The Vermont Agency of Education has made some changes in the state assessment system this year in accordance with the Federal “Every Student Succeeds Act” (ESSA). One such change is the implementation of Physical Education assessments in targeted elementary, middle, and high school grades.
The Vermont Agency of Education has selected FitnessGram to serve as its statewide physical education assessment for both state and federal accountability purposes. FitnessGram is a non-competitive fitness assessment developed in 1982 by The Cooper Institute and is currently the most widely used fitness assessment tool nationally. Our state views this assessment as an important measure of good health as opposed to athletic ability.
This year, in May, each student in grades four and seven will be assessed in four areas: aerobic capacity, muscular strength, muscular endurance, and flexibility. Body composition will not be measured or reported. Because this is the initial year of the testing, parents will not be receiving individual student results.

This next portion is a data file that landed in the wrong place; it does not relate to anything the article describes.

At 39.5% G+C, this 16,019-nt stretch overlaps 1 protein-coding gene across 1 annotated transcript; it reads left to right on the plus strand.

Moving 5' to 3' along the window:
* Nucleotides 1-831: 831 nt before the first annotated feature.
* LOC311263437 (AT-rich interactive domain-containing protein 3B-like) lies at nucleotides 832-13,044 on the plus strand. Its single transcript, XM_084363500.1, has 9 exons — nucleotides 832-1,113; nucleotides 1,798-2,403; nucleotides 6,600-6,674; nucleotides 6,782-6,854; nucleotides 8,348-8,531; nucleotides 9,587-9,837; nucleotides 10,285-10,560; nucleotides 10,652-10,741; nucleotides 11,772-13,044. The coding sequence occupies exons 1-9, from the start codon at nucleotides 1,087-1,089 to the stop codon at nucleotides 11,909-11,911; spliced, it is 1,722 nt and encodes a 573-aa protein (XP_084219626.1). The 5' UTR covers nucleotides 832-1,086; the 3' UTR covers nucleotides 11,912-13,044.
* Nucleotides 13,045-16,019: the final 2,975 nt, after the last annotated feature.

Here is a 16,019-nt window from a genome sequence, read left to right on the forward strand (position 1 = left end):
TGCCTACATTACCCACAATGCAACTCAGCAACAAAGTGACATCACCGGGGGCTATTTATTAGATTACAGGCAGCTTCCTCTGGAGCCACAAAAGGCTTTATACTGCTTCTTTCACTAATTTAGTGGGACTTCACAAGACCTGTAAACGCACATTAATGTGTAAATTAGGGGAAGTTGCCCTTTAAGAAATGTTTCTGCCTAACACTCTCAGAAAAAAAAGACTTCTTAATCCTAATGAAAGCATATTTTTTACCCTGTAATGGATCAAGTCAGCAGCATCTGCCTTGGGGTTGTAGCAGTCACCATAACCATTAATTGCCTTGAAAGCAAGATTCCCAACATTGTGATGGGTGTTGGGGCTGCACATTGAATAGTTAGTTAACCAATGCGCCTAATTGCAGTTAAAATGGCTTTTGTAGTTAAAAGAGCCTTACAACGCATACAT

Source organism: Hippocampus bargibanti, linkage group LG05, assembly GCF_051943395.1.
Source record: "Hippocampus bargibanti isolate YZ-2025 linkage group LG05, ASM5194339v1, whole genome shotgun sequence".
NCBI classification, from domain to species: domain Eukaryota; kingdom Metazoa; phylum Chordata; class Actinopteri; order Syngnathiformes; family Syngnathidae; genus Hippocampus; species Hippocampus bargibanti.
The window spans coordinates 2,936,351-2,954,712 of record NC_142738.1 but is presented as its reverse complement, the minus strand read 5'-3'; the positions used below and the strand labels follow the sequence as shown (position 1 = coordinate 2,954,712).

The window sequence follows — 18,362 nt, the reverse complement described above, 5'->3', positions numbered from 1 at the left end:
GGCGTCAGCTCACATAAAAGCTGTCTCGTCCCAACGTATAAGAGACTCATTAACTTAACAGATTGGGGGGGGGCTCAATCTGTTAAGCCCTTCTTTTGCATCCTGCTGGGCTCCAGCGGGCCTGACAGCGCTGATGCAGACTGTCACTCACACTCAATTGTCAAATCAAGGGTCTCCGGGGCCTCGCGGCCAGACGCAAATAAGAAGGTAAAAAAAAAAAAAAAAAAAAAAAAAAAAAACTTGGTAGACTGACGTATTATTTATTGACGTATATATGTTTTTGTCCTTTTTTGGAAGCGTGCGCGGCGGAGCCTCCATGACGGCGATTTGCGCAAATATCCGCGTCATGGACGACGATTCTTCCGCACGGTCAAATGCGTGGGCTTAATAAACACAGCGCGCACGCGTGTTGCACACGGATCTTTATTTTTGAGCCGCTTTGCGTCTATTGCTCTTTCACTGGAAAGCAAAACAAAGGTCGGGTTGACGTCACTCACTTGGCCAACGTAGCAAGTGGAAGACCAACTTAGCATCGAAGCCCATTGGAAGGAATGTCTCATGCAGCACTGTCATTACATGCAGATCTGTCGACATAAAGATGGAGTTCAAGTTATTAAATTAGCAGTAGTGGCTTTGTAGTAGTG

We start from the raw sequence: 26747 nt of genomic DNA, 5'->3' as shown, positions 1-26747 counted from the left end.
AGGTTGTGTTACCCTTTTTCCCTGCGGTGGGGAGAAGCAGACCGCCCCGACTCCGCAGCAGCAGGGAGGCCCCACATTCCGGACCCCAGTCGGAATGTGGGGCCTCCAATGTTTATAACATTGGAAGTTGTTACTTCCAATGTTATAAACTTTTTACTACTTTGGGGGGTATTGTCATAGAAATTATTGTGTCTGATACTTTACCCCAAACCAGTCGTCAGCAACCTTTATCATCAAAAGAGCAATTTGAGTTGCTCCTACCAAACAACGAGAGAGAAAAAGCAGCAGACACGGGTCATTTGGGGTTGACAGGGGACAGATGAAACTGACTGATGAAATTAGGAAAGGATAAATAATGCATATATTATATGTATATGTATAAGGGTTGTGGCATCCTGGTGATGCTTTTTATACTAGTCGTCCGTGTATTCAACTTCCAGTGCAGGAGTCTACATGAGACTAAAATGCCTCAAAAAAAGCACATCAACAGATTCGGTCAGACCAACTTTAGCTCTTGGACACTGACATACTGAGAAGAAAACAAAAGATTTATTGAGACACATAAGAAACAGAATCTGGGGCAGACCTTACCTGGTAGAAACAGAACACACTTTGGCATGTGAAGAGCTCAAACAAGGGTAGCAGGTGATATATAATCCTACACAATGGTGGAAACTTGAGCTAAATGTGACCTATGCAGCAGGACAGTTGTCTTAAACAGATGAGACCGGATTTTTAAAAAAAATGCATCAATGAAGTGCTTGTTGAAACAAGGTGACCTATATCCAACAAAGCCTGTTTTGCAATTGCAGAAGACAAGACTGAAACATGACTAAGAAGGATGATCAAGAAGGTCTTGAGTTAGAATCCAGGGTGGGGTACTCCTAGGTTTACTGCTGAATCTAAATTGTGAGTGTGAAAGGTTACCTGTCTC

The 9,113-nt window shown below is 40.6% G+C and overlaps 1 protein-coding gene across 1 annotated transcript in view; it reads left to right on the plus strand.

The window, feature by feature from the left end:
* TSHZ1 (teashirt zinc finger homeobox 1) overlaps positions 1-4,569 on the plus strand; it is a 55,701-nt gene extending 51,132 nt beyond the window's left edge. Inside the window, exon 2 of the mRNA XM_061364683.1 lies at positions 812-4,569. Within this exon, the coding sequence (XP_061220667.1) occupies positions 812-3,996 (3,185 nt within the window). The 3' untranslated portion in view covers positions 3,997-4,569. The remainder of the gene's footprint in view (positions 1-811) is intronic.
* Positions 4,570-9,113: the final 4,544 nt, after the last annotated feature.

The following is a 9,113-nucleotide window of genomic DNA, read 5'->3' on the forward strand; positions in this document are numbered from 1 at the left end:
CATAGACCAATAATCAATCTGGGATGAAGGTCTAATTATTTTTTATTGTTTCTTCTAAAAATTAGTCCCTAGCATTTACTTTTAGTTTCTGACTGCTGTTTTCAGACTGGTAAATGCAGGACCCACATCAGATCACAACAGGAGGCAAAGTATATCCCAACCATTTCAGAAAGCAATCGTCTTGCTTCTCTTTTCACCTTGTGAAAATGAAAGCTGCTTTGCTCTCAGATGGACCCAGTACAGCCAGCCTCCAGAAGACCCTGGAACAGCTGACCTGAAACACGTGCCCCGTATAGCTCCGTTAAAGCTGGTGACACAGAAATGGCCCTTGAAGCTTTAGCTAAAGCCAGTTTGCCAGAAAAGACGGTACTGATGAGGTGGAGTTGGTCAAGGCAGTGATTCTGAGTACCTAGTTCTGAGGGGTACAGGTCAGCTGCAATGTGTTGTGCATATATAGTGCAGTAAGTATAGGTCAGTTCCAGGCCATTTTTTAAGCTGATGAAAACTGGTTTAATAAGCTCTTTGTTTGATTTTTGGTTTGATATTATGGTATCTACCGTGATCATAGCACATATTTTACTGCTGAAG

FitnessGram Assessment includes:
Curl-Ups: The curl-up test measures abdominal strength and endurance, which is important in back support and core stability.
Push Ups: The push-up test measures muscular endurance of the upper body.
PACER Test: The PACER (Progressive Aerobic Cardiovascular Endurance Run) is the default aerobic capacity test in FITNESSGRAM. Aerobic capacity is perhaps the most important component of any fitness program. Research indicates that acceptable levels of aerobic capacity are associated with a reduced risk of high blood pressure, coronary heart disease, obesity, diabetes, some forms of cancer, and other health problems in adults.
Sit and Reach: The sit and reach test is a common measure of flexibility, and specifically measures the flexibility of the lower back and hamstring muscles.
If you are interested in learning more about the assessment and the standards it is designed to measure, please visit: